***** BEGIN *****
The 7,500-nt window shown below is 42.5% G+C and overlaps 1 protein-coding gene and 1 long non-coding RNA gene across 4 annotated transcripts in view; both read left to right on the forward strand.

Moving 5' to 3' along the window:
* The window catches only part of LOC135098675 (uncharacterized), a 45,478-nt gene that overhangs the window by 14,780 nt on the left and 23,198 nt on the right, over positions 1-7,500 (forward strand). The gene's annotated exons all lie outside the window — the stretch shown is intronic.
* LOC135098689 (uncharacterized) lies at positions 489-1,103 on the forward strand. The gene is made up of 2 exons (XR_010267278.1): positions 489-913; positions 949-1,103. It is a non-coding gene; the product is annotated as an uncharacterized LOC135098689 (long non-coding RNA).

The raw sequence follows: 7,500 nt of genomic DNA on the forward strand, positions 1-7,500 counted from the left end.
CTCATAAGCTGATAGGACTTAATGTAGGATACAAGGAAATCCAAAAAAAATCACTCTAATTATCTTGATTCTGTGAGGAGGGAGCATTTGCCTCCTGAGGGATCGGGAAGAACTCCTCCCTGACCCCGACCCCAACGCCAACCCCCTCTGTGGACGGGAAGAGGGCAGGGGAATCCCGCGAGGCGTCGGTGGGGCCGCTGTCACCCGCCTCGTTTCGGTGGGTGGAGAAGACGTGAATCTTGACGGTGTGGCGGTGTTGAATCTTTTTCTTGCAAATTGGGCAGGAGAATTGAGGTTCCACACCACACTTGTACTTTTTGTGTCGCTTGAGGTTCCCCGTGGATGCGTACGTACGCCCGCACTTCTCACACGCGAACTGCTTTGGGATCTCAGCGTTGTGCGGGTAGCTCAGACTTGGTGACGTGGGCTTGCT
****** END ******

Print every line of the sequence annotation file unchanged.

The 7,500-nt window shown below is 42.5% G+C and overlaps 1 protein-coding gene and 1 long non-coding RNA gene across 4 annotated transcripts in view; both read left to right on the forward strand.

Moving 5' to 3' along the window:
* The window catches only part of LOC135098675 (uncharacterized), a 45,478-nt gene that overhangs the window by 14,780 nt on the left and 23,198 nt on the right, over positions 1-7,500 (forward strand). The gene's annotated exons all lie outside the window — the stretch shown is intronic.
* LOC135098689 (uncharacterized) lies at positions 489-1,103 on the forward strand. The gene is made up of 2 exons (XR_010267278.1): positions 489-913; positions 949-1,103. It is a non-coding gene; the product is annotated as an uncharacterized LOC135098689 (long non-coding RNA).

The raw sequence follows: 7,500 nt of genomic DNA on the forward strand, positions 1-7,500 counted from the left end.
CTCATAAGCTGATAGGACTTAATGTAGGATACAAGGAAATCCAAAAAAAATCACTCTAATTATCTTGATTCTGTGAGGAGGGAGCATTTGCCTCCTGAGGGATCGGGAAGAACTCCTCCCTGACCCCGACCCCAACGCCAACCCCCTCTGTGGACGGGAAGAGGGCAGGGGAATCCCGCGAGGCGTCGGTGGGGCCGCTGTCACCCGCCTCGTTTCGGTGGGTGGAGAAGACGTGAATCTTGACGGTGTGGCGGTGTTGAATCTTTTTCTTGCAAATTGGGCAGGAGAATTGAGGTTCCACACCACACTTGTACTTTTTGTGTCGCTTGAGGTTCCCCGTGGATGCGTACGTACGCCCGCACTTCTCACACGCGAACTGCTTTGGGATCTCAGCGTTGTGCGGGTAGCTCAGACTTGGTGACGTGGGCTTGCT